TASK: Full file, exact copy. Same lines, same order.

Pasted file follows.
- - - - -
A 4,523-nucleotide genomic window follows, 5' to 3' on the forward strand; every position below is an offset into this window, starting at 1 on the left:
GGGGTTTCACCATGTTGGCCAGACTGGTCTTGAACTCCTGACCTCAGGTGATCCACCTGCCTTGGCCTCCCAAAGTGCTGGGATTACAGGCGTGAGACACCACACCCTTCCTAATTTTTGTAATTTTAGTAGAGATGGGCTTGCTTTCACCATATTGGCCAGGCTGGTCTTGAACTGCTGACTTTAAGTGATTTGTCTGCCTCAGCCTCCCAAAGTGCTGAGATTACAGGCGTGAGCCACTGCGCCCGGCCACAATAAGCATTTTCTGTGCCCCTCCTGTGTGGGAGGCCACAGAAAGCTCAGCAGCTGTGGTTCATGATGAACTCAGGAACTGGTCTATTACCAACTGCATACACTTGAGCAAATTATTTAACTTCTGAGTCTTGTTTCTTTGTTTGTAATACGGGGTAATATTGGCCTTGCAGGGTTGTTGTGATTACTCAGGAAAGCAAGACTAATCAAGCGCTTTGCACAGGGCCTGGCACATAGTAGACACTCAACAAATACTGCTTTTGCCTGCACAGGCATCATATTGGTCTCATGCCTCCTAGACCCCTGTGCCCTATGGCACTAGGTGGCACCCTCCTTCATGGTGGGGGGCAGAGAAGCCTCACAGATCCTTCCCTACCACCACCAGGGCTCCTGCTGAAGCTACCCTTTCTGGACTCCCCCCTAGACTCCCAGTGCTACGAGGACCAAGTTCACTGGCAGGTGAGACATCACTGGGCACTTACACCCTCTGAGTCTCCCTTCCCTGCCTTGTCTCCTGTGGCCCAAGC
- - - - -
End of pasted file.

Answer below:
A 4,523-nucleotide genomic window follows, 5' to 3' on the forward strand; every position below is an offset into this window, starting at 1 on the left:
GGGGTTTCACCATGTTGGCCAGACTGGTCTTGAACTCCTGACCTCAGGTGATCCACCTGCCTTGGCCTCCCAAAGTGCTGGGATTACAGGCGTGAGACACCACACCCTTCCTAATTTTTGTAATTTTAGTAGAGATGGGCTTGCTTTCACCATATTGGCCAGGCTGGTCTTGAACTGCTGACTTTAAGTGATTTGTCTGCCTCAGCCTCCCAAAGTGCTGAGATTACAGGCGTGAGCCACTGCGCCCGGCCACAATAAGCATTTTCTGTGCCCCTCCTGTGTGGGAGGCCACAGAAAGCTCAGCAGCTGTGGTTCATGATGAACTCAGGAACTGGTCTATTACCAACTGCATACACTTGAGCAAATTATTTAACTTCTGAGTCTTGTTTCTTTGTTTGTAATACGGGGTAATATTGGCCTTGCAGGGTTGTTGTGATTACTCAGGAAAGCAAGACTAATCAAGCGCTTTGCACAGGGCCTGGCACATAGTAGACACTCAACAAATACTGCTTTTGCCTGCACAGGCATCATATTGGTCTCATGCCTCCTAGACCCCTGTGCCCTATGGCACTAGGTGGCACCCTCCTTCATGGTGGGGGGCAGAGAAGCCTCACAGATCCTTCCCTACCACCACCAGGGCTCCTGCTGAAGCTACCCTTTCTGGACTCCCCCCTAGACTCCCAGTGCTACGAGGACCAAGTTCACTGGCAGGTGAGACATCACTGGGCACTTACACCCTCTGAGTCTCCCTTCCCTGCCTTGTCTCCTGTGGCCCAAGC